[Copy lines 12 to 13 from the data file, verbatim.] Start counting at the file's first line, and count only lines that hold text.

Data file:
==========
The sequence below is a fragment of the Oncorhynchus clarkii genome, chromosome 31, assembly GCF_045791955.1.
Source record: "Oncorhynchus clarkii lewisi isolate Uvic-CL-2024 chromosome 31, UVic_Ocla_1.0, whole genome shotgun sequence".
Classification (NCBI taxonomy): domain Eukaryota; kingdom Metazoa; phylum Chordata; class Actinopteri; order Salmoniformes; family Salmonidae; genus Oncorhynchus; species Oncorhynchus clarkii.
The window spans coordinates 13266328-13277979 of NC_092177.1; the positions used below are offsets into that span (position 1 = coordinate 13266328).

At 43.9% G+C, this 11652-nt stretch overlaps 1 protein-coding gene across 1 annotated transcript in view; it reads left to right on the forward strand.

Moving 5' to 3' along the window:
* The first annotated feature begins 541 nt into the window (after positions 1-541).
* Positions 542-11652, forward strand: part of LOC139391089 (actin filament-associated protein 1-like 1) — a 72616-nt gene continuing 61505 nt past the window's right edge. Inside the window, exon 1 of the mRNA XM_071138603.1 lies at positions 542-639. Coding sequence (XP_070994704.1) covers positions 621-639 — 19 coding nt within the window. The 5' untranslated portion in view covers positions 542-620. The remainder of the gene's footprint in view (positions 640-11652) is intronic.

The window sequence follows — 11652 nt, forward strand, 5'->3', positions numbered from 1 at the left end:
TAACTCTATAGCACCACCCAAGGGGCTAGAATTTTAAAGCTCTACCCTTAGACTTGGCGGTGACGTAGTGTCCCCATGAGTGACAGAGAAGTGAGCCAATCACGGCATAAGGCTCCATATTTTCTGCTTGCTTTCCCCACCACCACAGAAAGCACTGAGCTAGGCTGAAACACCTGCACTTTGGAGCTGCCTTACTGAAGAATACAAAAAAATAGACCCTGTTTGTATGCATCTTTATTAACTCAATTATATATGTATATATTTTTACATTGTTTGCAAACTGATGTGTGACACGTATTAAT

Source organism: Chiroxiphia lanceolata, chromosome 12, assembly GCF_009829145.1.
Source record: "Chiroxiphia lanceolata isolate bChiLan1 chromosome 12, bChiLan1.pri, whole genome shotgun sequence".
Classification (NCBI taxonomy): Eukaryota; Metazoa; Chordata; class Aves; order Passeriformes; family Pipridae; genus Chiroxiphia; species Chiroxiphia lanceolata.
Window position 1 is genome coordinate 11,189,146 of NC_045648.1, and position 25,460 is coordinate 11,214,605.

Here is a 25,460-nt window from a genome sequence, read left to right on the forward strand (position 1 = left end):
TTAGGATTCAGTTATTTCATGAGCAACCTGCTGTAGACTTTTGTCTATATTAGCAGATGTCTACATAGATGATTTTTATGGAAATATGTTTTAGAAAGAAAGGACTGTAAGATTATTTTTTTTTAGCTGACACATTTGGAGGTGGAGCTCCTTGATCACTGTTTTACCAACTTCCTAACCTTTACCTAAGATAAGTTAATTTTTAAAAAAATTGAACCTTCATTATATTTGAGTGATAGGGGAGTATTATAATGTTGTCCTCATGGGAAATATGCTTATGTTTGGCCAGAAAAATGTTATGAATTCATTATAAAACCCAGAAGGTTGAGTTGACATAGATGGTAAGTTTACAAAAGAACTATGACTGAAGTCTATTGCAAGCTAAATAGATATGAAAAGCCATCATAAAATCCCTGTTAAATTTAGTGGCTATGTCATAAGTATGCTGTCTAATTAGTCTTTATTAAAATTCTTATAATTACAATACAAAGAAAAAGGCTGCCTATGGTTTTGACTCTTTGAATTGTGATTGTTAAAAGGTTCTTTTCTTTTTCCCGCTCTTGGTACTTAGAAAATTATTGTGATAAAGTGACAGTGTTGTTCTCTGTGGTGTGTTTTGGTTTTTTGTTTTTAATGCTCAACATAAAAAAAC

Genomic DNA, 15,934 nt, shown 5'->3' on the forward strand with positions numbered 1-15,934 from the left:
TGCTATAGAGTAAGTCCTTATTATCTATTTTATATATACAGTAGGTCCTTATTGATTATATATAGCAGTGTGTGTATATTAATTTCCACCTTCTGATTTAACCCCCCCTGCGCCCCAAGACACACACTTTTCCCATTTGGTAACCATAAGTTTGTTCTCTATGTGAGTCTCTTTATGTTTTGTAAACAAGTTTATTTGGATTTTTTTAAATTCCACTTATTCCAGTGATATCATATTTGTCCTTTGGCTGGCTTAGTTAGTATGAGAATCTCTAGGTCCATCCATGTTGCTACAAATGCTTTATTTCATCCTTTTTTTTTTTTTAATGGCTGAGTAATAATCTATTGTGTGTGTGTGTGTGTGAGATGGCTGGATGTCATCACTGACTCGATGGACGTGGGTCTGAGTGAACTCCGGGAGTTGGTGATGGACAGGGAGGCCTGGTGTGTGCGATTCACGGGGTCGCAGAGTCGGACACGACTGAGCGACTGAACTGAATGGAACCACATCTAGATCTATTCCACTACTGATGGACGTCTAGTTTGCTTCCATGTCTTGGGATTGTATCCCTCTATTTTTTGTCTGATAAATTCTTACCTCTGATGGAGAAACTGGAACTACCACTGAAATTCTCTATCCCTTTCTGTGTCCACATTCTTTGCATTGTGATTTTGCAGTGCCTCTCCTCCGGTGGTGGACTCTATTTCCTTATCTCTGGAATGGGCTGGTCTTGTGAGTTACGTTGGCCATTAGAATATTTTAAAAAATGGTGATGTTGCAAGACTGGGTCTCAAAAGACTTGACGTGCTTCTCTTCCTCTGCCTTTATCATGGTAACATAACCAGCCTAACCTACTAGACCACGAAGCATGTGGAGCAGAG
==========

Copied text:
Source record: "Chiroxiphia lanceolata isolate bChiLan1 chromosome 12, bChiLan1.pri, whole genome shotgun sequence".
Classification (NCBI taxonomy): Eukaryota; Metazoa; Chordata; class Aves; order Passeriformes; family Pipridae; genus Chiroxiphia; species Chiroxiphia lanceolata.